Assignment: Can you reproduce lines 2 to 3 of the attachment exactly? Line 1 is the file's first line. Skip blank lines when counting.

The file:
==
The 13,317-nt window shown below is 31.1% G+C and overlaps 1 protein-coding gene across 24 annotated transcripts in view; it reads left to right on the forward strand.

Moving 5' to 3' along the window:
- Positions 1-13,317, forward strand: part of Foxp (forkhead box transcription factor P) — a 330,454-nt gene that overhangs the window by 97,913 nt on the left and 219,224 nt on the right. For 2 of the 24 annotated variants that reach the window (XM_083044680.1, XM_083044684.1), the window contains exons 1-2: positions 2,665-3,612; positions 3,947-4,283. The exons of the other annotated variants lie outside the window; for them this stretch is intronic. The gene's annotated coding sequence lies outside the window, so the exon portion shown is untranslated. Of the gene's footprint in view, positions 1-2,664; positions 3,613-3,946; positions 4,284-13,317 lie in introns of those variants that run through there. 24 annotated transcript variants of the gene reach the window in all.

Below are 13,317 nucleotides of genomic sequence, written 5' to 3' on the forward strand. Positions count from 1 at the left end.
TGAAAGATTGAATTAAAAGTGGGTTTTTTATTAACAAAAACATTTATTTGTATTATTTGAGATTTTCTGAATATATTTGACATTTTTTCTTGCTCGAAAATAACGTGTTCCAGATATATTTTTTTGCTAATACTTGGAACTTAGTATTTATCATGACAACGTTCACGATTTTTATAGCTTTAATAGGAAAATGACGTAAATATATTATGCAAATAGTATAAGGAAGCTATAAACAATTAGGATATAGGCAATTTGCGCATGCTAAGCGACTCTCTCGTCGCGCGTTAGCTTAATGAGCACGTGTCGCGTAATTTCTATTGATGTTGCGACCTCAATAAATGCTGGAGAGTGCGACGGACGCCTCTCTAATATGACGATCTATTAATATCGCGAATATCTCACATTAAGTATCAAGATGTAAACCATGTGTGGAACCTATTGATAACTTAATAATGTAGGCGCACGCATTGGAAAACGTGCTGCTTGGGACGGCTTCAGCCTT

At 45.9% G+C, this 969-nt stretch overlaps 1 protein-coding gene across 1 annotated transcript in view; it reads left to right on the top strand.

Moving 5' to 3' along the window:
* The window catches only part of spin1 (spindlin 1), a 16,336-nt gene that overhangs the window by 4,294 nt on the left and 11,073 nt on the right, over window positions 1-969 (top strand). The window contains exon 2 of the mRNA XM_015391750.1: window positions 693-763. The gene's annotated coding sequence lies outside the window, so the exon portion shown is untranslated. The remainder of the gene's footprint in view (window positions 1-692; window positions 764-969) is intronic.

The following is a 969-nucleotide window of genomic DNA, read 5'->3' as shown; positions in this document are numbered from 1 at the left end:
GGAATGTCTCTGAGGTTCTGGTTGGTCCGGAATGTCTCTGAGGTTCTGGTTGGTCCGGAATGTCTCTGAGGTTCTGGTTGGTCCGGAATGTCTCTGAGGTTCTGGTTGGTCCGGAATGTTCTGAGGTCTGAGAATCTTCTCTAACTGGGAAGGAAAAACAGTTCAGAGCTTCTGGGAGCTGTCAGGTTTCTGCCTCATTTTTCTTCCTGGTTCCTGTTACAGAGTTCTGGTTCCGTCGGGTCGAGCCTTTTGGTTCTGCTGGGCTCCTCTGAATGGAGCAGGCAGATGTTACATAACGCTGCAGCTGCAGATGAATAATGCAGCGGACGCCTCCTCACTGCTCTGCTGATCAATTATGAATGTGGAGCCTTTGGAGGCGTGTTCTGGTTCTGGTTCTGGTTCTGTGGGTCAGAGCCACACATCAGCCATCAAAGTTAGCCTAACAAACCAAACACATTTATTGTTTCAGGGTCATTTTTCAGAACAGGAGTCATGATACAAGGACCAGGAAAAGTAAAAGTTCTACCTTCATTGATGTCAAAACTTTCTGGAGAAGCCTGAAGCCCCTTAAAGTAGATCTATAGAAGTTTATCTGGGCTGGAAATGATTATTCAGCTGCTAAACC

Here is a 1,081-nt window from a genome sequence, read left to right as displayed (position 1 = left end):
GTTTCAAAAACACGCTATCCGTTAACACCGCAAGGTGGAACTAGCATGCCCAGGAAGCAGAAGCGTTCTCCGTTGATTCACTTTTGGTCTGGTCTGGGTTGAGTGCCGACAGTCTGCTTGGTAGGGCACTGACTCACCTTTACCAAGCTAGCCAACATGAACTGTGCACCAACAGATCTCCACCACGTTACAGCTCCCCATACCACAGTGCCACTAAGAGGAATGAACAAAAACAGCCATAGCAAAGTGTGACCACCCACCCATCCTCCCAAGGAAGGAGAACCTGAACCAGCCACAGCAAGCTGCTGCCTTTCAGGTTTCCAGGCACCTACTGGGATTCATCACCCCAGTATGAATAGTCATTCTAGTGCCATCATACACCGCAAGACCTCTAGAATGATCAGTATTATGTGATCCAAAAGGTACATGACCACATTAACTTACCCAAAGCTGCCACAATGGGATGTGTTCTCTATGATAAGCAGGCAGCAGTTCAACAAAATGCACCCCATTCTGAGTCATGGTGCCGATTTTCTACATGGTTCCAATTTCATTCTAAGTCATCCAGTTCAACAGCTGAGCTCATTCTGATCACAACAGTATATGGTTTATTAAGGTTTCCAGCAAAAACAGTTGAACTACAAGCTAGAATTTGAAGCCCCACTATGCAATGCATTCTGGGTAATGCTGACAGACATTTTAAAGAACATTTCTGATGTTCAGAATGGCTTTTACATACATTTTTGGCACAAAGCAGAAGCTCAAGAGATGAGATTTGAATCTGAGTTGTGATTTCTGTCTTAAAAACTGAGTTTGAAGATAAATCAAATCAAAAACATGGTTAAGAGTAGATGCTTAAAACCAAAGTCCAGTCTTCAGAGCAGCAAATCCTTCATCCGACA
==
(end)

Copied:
Moving 5' to 3' along the window:
- Positions 1-13,317, forward strand: part of Foxp (forkhead box transcription factor P) — a 330,454-nt gene that overhangs the window by 97,913 nt on the left and 219,224 nt on the right. For 2 of the 24 annotated variants that reach the window (XM_083044680.1, XM_083044684.1), the window contains exons 1-2: positions 2,665-3,612; positions 3,947-4,283. The exons of the other annotated variants lie outside the window; for them this stretch is intronic. The gene's annotated coding sequence lies outside the window, so the exon portion shown is untranslated. Of the gene's footprint in view, positions 1-2,664; positions 3,613-3,946; positions 4,284-13,317 lie in introns of those variants that run through there. 24 annotated transcript variants of the gene reach the window in all.